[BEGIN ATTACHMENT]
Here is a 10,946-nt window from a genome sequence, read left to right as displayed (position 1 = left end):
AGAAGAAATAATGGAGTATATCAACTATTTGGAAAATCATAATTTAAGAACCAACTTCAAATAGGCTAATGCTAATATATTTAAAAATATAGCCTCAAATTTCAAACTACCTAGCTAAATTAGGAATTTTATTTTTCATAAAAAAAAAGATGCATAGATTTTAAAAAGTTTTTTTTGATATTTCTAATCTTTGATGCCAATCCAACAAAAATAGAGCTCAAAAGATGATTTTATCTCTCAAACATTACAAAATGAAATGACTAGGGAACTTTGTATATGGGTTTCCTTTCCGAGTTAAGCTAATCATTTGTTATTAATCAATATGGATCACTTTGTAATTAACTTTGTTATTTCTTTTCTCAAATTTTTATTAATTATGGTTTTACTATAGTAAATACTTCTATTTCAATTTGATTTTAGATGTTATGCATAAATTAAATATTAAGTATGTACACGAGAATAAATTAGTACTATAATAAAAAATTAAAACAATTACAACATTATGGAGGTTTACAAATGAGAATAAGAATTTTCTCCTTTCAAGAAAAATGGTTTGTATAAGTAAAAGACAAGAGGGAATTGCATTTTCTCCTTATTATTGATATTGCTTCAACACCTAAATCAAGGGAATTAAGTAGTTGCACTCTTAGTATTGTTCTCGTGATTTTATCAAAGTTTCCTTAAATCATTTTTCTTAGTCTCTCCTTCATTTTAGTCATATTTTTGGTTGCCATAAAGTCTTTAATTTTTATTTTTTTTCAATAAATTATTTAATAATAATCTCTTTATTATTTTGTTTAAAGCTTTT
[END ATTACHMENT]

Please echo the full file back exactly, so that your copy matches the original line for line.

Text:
Here is a 10,946-nt window from a genome sequence, read left to right as displayed (position 1 = left end):
AGAAGAAATAATGGAGTATATCAACTATTTGGAAAATCATAATTTAAGAACCAACTTCAAATAGGCTAATGCTAATATATTTAAAAATATAGCCTCAAATTTCAAACTACCTAGCTAAATTAGGAATTTTATTTTTCATAAAAAAAAAGATGCATAGATTTTAAAAAGTTTTTTTTGATATTTCTAATCTTTGATGCCAATCCAACAAAAATAGAGCTCAAAAGATGATTTTATCTCTCAAACATTACAAAATGAAATGACTAGGGAACTTTGTATATGGGTTTCCTTTCCGAGTTAAGCTAATCATTTGTTATTAATCAATATGGATCACTTTGTAATTAACTTTGTTATTTCTTTTCTCAAATTTTTATTAATTATGGTTTTACTATAGTAAATACTTCTATTTCAATTTGATTTTAGATGTTATGCATAAATTAAATATTAAGTATGTACACGAGAATAAATTAGTACTATAATAAAAAATTAAAACAATTACAACATTATGGAGGTTTACAAATGAGAATAAGAATTTTCTCCTTTCAAGAAAAATGGTTTGTATAAGTAAAAGACAAGAGGGAATTGCATTTTCTCCTTATTATTGATATTGCTTCAACACCTAAATCAAGGGAATTAAGTAGTTGCACTCTTAGTATTGTTCTCGTGATTTTATCAAAGTTTCCTTAAATCATTTTTCTTAGTCTCTCCTTCATTTTAGTCATATTTTTGGTTGCCATAAAGTCTTTAATTTTTATTTTTTTTCAATAAATTATTTAATAATAATCTCTTTATTATTTTGTTTAAAGCTTTT